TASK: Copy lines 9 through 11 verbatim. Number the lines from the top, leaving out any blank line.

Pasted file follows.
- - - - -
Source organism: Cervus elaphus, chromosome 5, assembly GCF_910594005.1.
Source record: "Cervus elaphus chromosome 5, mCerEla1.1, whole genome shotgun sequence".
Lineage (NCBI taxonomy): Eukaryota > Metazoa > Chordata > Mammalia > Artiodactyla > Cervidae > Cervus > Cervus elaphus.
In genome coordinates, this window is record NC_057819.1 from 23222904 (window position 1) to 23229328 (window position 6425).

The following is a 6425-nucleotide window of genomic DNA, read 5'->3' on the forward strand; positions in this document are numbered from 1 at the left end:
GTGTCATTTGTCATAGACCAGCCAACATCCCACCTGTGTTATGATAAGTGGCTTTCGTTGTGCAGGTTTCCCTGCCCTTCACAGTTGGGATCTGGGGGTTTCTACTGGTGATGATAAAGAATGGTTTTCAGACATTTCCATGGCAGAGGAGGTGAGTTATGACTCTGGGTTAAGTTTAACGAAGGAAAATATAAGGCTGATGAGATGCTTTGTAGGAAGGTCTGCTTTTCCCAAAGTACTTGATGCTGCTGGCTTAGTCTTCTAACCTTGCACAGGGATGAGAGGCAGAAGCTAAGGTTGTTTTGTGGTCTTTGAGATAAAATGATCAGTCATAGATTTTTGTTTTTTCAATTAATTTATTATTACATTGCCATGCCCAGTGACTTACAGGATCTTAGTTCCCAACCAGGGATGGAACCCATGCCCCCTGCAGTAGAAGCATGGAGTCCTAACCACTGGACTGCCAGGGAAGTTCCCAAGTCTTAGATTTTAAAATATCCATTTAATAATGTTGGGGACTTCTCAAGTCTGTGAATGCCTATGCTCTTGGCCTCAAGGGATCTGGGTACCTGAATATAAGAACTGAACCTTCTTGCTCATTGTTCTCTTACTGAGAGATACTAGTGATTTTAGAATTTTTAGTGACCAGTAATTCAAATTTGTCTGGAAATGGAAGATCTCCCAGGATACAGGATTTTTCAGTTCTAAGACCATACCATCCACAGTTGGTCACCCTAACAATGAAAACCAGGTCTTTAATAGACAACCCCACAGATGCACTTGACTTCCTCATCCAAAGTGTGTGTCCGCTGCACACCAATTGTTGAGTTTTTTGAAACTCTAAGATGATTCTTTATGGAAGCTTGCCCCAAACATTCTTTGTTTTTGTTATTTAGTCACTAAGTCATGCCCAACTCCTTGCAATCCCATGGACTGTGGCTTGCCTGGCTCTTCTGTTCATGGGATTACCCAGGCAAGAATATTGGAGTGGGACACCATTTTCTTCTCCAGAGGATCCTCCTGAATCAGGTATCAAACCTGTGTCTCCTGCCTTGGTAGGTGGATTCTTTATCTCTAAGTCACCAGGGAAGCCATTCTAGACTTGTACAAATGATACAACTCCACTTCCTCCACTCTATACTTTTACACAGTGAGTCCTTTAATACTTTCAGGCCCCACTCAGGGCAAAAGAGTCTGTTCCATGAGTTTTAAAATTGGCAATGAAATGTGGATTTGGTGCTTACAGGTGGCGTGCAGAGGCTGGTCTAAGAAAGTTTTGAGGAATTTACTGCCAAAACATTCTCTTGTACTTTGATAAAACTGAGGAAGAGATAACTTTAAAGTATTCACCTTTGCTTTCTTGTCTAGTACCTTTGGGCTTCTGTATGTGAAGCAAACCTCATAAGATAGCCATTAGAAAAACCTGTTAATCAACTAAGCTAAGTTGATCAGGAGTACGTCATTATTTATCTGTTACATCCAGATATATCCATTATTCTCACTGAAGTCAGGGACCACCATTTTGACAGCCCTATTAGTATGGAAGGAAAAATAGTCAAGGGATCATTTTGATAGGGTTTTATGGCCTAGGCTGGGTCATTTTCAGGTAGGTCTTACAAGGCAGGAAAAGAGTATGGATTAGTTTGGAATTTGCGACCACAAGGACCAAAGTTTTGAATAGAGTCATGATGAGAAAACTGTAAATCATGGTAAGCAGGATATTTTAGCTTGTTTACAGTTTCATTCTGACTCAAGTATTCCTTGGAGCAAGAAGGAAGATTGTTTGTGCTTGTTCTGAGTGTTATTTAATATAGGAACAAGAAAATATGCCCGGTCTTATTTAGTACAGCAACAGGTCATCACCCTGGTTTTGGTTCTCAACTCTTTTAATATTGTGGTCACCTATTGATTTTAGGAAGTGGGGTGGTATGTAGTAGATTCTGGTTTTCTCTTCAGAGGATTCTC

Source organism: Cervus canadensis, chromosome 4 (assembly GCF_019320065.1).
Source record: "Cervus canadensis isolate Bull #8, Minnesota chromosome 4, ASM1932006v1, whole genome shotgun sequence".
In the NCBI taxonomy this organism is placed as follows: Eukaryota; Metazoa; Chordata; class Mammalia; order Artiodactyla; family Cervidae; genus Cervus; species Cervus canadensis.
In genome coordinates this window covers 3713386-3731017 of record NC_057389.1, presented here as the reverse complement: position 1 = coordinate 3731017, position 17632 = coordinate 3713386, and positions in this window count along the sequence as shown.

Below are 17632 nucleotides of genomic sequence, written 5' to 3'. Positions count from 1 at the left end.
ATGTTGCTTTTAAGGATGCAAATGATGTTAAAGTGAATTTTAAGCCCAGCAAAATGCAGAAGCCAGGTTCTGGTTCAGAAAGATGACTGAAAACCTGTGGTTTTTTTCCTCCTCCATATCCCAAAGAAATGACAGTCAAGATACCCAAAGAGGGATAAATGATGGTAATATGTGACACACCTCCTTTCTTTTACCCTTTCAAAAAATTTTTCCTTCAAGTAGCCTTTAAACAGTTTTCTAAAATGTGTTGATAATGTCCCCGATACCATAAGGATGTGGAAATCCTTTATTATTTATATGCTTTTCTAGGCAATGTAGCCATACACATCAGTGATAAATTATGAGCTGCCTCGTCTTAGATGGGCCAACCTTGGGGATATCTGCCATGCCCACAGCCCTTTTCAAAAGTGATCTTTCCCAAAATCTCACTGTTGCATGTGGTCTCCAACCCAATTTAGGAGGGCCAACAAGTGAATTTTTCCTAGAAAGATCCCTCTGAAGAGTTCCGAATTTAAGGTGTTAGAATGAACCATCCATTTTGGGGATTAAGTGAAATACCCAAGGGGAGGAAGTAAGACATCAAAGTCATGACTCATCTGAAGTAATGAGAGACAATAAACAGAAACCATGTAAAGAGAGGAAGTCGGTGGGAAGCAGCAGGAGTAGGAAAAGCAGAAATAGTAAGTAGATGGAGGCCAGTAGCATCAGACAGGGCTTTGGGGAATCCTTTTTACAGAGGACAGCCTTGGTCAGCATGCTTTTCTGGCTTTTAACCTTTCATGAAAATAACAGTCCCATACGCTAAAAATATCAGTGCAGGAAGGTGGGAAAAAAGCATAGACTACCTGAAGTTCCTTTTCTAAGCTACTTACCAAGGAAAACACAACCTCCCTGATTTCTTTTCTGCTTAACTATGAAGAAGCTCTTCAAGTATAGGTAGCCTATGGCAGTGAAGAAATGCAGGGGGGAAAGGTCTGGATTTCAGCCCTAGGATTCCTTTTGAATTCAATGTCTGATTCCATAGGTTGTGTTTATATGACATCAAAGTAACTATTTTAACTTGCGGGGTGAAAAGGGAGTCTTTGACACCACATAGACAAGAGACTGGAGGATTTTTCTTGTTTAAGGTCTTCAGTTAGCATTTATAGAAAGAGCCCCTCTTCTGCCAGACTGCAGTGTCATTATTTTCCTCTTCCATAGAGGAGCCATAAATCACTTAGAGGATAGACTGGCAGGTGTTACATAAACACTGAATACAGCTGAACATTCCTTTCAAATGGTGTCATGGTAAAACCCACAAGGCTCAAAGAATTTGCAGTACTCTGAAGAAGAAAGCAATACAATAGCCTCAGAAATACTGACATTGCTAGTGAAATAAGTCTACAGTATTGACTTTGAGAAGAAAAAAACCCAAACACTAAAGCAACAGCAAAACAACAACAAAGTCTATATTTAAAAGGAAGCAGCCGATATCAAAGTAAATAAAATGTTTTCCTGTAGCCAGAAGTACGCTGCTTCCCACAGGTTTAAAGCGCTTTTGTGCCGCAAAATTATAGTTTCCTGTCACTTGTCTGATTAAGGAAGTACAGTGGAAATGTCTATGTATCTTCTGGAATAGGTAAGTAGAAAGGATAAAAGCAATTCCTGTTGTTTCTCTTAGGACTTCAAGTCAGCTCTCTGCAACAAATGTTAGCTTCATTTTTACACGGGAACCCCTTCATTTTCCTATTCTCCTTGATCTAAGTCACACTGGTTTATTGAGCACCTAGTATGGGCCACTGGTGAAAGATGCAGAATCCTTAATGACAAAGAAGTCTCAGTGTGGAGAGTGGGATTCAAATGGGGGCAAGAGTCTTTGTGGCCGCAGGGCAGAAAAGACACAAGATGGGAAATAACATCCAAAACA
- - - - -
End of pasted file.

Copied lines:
In the NCBI taxonomy this organism is placed as follows: Eukaryota; Metazoa; Chordata; class Mammalia; order Artiodactyla; family Cervidae; genus Cervus; species Cervus canadensis.
In genome coordinates this window covers 3713386-3731017 of record NC_057389.1, presented here as the reverse complement: position 1 = coordinate 3731017, position 17632 = coordinate 3713386, and positions in this window count along the sequence as shown.

Below are 17632 nucleotides of genomic sequence, written 5' to 3'. Positions count from 1 at the left end.